Things are looking up — for now. Covid-19 is not history, but Tokyo is working hard to give its citizens a vague sense of normalcy. Restaurants, museums and events are back on the table but under strict conditions. As long as we take necessary precautions, we can start re-incorporating habits from a time before the pandemic. We are, after all, in this for the long-haul, together.
1. Schedule Time Alone
As much as we want to try to make up for lost time by meeting our friends and family as much as our free time allows us, it’s crucial to schedule time alone and restrict our exposure to others.
Social distancing is still of utmost importance. Tokyo’s cases are going up because people are not avoiding crowds in closed spaces outside of their work or personal responsibilities. To the risk of sounding like a broken record: Keep your and others’ safety in mind. If you can, catch up with your friends in at outdoor open space, still keeping a 2-meter space between each other. Head to a park for an afternoon picnic or go for a morning hike. Make it a rare occasion and still stay home more often than not.
2. Check Up on Your Favorite Tokyo Restaurants
The restaurant industry was hit hard. Some managed to survive by embracing takeout, but many had to permanently close their doors. While you’re in the city, either on an errand run or commuting to work, check up on your favorite places. If you can, place an order to go. If you feel the establishment is taking good measures against Covid-19 (spacing customers and limiting contact with staff), then take a seat.
The current economy can’t wait for the pandemic to disappear. (Tokyo is looking at at least another few months – minimum.) We have to learn to live with the risks for the foreseeable future. This also means finding a way to still enjoy our favorite meals and supporting Tokyo’s amazing culinary scene.
3. But Keep Cooking at Home
Yes, check up on your favorite places, but limit yourself to one or two outings per week, if not less, at the risk of exposing yourself too often or splurging too much on dining.
One of the benefits of working from home that it saves you an incredible about of money. Many have found a new love for baking and others are learning to cook with Japanese seasonal ingredients like shiso while they have the extra time to spend in the kitchen. Yes, check on your favorite restaurants but still keep out of Shibuya or Shinjuku after hours. This doesn’t mean you can’t cook delicious izakaya-inspired food at home, though!
4. Catch Up on Emergency Preparedness
If there’s anything the coronavirus pandemic has taught it is that you can never be too prepared. Japan is already prone to natural disasters including earthquakes and typhoons. Live in the country long enough and you’ll pick up a few tips on how you can prepare for the worse of the two.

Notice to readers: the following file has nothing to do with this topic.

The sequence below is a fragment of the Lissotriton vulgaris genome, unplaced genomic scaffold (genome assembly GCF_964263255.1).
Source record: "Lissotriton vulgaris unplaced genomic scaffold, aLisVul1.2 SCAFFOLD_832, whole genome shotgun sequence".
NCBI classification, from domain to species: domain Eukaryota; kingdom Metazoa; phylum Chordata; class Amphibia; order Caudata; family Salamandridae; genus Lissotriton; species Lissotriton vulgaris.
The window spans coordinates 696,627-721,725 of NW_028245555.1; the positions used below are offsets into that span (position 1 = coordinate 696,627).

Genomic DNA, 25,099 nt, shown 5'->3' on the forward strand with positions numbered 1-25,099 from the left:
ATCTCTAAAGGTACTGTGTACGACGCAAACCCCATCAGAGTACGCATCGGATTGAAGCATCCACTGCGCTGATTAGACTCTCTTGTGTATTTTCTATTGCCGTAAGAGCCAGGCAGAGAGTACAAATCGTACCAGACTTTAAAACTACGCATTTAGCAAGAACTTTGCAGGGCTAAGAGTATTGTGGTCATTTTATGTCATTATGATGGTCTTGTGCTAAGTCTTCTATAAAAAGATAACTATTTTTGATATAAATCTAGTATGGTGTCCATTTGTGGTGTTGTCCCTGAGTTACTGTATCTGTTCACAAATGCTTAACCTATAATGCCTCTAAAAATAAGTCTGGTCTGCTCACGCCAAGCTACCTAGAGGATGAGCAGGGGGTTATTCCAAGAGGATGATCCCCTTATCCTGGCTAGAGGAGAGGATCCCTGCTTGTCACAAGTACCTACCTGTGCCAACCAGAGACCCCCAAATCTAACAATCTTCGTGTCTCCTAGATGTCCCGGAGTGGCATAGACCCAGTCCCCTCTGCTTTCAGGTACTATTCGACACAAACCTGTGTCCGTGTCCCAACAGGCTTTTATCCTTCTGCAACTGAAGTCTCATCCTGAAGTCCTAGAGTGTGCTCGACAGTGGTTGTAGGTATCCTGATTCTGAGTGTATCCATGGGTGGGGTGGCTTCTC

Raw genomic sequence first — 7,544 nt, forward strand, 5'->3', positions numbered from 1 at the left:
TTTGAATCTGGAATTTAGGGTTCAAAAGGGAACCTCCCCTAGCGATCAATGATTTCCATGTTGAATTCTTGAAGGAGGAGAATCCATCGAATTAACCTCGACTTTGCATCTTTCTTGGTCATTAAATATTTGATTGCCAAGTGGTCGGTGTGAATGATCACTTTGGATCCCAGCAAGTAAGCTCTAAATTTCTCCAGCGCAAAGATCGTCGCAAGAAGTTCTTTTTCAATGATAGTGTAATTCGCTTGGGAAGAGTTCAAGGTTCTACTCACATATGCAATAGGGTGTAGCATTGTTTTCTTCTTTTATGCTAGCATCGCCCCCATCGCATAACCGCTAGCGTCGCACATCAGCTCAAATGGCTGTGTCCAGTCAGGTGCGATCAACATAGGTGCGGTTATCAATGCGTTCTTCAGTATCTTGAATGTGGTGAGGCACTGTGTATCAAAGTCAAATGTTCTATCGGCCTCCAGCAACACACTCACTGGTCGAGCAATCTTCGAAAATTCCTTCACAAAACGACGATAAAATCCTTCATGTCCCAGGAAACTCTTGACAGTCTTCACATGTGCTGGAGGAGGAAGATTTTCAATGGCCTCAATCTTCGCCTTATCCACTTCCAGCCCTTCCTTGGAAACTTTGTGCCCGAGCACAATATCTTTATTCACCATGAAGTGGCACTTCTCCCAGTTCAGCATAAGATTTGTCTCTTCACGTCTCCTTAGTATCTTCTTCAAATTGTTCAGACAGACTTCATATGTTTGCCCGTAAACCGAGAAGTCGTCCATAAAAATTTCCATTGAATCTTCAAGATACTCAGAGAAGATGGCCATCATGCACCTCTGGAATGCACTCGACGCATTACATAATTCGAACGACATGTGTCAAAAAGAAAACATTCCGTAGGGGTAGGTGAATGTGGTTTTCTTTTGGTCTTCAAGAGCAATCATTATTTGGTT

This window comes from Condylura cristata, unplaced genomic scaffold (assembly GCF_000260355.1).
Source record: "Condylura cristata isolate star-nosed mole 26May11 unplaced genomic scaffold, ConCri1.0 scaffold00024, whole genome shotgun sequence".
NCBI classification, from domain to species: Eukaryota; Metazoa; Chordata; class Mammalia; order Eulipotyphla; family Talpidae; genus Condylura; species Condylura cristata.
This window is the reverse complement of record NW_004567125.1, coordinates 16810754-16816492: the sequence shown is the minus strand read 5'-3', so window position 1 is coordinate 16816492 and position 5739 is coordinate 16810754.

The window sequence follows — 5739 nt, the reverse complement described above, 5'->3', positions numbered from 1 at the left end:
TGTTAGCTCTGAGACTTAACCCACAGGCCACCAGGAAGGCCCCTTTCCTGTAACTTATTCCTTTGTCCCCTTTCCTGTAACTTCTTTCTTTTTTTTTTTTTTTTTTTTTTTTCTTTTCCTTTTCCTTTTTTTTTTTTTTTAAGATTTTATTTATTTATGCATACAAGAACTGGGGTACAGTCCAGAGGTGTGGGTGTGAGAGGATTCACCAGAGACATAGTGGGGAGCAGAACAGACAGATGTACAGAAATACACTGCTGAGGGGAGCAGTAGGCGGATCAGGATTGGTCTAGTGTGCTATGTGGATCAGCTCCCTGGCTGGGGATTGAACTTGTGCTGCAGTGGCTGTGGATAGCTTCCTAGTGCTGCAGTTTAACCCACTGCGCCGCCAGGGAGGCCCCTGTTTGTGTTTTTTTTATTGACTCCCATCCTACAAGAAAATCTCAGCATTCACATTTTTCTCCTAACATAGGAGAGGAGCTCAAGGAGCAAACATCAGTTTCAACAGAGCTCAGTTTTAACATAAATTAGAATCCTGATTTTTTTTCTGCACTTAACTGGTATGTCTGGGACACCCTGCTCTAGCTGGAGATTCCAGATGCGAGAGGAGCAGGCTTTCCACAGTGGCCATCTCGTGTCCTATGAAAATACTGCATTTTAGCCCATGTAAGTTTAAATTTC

It’s a little more difficult to prepare for a pandemic, and while you might’ve felt like it hit suddenly, now is the time to see what you can take away from the experience. The second wave of Covid-19 is inevitable, and to avoid all the frustrations from the first, we should stock up on what we know will need should we spend another two months indoors, let it be pantry staples or at-home gym equipment. If another SOE is announced, be prepared for the supply chain to be affected.
For a full list of useful emergency contacts in Tokyo during the pandemic, check out this article.
5. Travel Domestically (But Safely)
All of this time at home has forced us to really reconsider travel. While international travel is not possible, the Japanese government is trying its best to reestablish domestic tourism. In 2019, roughly 85% of tourism activity in Japan was domestic, according to this report by the Ministry of Land, Infrastructure, Transport and Tourism. Pushing inter-prefectural travel could be one of the ways the country will bounce back quickly.
While cases are still relatively low, there are a few ways to travel domestically without too much risk. Yes, these are limited but if you’ve got a travel itch to scratch, best do it with caution. Firstly, avoid airplanes, crowded trains (this includes the shinkansen) and highway buses. Granted, this doesn’t leave you with many choices but to rent a car or a campervan. The silver lining is that summer is the best time for a road trip, and if you can manage long drives with one or two friends or family members, then this could be the perfect summer holiday during these difficult times.
The Covid-19 pandemic in Japan is a long way from being gone.